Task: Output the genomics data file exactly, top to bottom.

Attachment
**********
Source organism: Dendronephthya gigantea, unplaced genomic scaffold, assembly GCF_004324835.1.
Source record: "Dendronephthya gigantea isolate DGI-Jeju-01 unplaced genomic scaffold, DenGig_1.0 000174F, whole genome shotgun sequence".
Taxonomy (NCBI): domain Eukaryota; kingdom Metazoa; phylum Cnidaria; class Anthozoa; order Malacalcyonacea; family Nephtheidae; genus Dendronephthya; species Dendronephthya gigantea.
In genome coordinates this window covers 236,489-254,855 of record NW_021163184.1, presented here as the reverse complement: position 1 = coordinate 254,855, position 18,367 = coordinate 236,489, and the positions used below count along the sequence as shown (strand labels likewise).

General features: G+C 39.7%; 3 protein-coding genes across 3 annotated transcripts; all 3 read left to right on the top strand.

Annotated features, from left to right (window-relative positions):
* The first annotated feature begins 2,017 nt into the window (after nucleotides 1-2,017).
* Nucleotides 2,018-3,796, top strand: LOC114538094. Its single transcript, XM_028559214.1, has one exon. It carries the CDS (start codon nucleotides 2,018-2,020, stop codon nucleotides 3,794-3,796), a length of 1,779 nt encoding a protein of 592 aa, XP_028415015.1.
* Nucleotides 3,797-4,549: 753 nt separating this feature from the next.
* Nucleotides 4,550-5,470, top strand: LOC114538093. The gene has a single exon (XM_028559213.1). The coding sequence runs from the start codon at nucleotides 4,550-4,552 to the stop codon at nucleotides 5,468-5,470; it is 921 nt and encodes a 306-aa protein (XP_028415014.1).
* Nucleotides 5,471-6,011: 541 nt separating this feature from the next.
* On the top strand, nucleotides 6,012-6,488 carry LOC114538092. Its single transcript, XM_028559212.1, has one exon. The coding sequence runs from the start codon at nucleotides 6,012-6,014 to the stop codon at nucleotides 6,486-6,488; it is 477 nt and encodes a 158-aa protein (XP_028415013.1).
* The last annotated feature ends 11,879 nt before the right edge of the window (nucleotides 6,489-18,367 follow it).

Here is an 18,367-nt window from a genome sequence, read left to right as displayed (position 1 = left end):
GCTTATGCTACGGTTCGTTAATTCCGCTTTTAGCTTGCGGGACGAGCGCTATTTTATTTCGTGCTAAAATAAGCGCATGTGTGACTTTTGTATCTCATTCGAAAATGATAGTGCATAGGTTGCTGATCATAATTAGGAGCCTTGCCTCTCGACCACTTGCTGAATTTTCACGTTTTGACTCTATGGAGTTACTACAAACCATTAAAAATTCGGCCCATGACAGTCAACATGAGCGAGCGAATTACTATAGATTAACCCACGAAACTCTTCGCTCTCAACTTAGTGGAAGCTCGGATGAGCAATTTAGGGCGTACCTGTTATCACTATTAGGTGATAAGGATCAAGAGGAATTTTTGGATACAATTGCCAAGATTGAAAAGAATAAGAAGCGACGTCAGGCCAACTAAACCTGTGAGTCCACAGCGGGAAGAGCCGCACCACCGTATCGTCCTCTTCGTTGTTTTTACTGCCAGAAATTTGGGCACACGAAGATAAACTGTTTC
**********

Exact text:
Source organism: Dendronephthya gigantea, unplaced genomic scaffold, assembly GCF_004324835.1.
Source record: "Dendronephthya gigantea isolate DGI-Jeju-01 unplaced genomic scaffold, DenGig_1.0 000174F, whole genome shotgun sequence".
Taxonomy (NCBI): domain Eukaryota; kingdom Metazoa; phylum Cnidaria; class Anthozoa; order Malacalcyonacea; family Nephtheidae; genus Dendronephthya; species Dendronephthya gigantea.
In genome coordinates this window covers 236,489-254,855 of record NW_021163184.1, presented here as the reverse complement: position 1 = coordinate 254,855, position 18,367 = coordinate 236,489, and the positions used below count along the sequence as shown (strand labels likewise).

General features: G+C 39.7%; 3 protein-coding genes across 3 annotated transcripts; all 3 read left to right on the top strand.

Annotated features, from left to right (window-relative positions):
* The first annotated feature begins 2,017 nt into the window (after nucleotides 1-2,017).
* Nucleotides 2,018-3,796, top strand: LOC114538094. Its single transcript, XM_028559214.1, has one exon. It carries the CDS (start codon nucleotides 2,018-2,020, stop codon nucleotides 3,794-3,796), a length of 1,779 nt encoding a protein of 592 aa, XP_028415015.1.
* Nucleotides 3,797-4,549: 753 nt separating this feature from the next.
* Nucleotides 4,550-5,470, top strand: LOC114538093. The gene has a single exon (XM_028559213.1). The coding sequence runs from the start codon at nucleotides 4,550-4,552 to the stop codon at nucleotides 5,468-5,470; it is 921 nt and encodes a 306-aa protein (XP_028415014.1).
* Nucleotides 5,471-6,011: 541 nt separating this feature from the next.
* On the top strand, nucleotides 6,012-6,488 carry LOC114538092. Its single transcript, XM_028559212.1, has one exon. The coding sequence runs from the start codon at nucleotides 6,012-6,014 to the stop codon at nucleotides 6,486-6,488; it is 477 nt and encodes a 158-aa protein (XP_028415013.1).
* The last annotated feature ends 11,879 nt before the right edge of the window (nucleotides 6,489-18,367 follow it).

Here is an 18,367-nt window from a genome sequence, read left to right as displayed (position 1 = left end):
GCTTATGCTACGGTTCGTTAATTCCGCTTTTAGCTTGCGGGACGAGCGCTATTTTATTTCGTGCTAAAATAAGCGCATGTGTGACTTTTGTATCTCATTCGAAAATGATAGTGCATAGGTTGCTGATCATAATTAGGAGCCTTGCCTCTCGACCACTTGCTGAATTTTCACGTTTTGACTCTATGGAGTTACTACAAACCATTAAAAATTCGGCCCATGACAGTCAACATGAGCGAGCGAATTACTATAGATTAACCCACGAAACTCTTCGCTCTCAACTTAGTGGAAGCTCGGATGAGCAATTTAGGGCGTACCTGTTATCACTATTAGGTGATAAGGATCAAGAGGAATTTTTGGATACAATTGCCAAGATTGAAAAGAATAAGAAGCGACGTCAGGCCAACTAAACCTGTGAGTCCACAGCGGGAAGAGCCGCACCACCGTATCGTCCTCTTCGTTGTTTTTACTGCCAGAAATTTGGGCACACGAAGATAAACTGTTTC